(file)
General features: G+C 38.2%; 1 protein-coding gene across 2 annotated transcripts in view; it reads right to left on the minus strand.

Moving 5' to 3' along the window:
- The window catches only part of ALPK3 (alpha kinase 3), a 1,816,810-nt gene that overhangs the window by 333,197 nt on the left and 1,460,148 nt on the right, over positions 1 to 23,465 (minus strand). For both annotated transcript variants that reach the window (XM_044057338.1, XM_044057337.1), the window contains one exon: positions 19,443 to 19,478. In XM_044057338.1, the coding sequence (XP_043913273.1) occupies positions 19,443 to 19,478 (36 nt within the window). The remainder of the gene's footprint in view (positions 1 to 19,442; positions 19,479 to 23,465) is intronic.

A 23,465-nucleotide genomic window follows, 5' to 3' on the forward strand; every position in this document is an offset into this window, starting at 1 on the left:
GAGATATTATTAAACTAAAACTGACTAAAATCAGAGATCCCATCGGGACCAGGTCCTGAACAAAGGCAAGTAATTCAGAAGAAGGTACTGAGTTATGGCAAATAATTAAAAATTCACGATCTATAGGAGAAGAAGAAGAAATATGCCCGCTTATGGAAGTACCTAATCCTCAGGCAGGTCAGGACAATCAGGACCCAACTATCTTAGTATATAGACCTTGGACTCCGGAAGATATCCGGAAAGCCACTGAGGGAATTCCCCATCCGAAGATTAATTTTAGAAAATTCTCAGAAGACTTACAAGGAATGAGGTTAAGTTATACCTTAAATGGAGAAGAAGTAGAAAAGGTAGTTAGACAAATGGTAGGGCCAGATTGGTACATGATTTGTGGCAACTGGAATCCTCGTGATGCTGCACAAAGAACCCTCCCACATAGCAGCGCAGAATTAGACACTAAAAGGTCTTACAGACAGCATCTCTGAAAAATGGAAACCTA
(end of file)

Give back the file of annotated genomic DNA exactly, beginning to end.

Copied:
General features: G+C 38.2%; 1 protein-coding gene across 2 annotated transcripts in view; it reads right to left on the minus strand.

Moving 5' to 3' along the window:
- The window catches only part of ALPK3 (alpha kinase 3), a 1,816,810-nt gene that overhangs the window by 333,197 nt on the left and 1,460,148 nt on the right, over positions 1 to 23,465 (minus strand). For both annotated transcript variants that reach the window (XM_044057338.1, XM_044057337.1), the window contains one exon: positions 19,443 to 19,478. In XM_044057338.1, the coding sequence (XP_043913273.1) occupies positions 19,443 to 19,478 (36 nt within the window). The remainder of the gene's footprint in view (positions 1 to 19,442; positions 19,479 to 23,465) is intronic.

A 23,465-nucleotide genomic window follows, 5' to 3' on the forward strand; every position in this document is an offset into this window, starting at 1 on the left:
GAGATATTATTAAACTAAAACTGACTAAAATCAGAGATCCCATCGGGACCAGGTCCTGAACAAAGGCAAGTAATTCAGAAGAAGGTACTGAGTTATGGCAAATAATTAAAAATTCACGATCTATAGGAGAAGAAGAAGAAATATGCCCGCTTATGGAAGTACCTAATCCTCAGGCAGGTCAGGACAATCAGGACCCAACTATCTTAGTATATAGACCTTGGACTCCGGAAGATATCCGGAAAGCCACTGAGGGAATTCCCCATCCGAAGATTAATTTTAGAAAATTCTCAGAAGACTTACAAGGAATGAGGTTAAGTTATACCTTAAATGGAGAAGAAGTAGAAAAGGTAGTTAGACAAATGGTAGGGCCAGATTGGTACATGATTTGTGGCAACTGGAATCCTCGTGATGCTGCACAAAGAACCCTCCCACATAGCAGCGCAGAATTAGACACTAAAAGGTCTTACAGACAGCATCTCTGAAAAATGGAAACCTA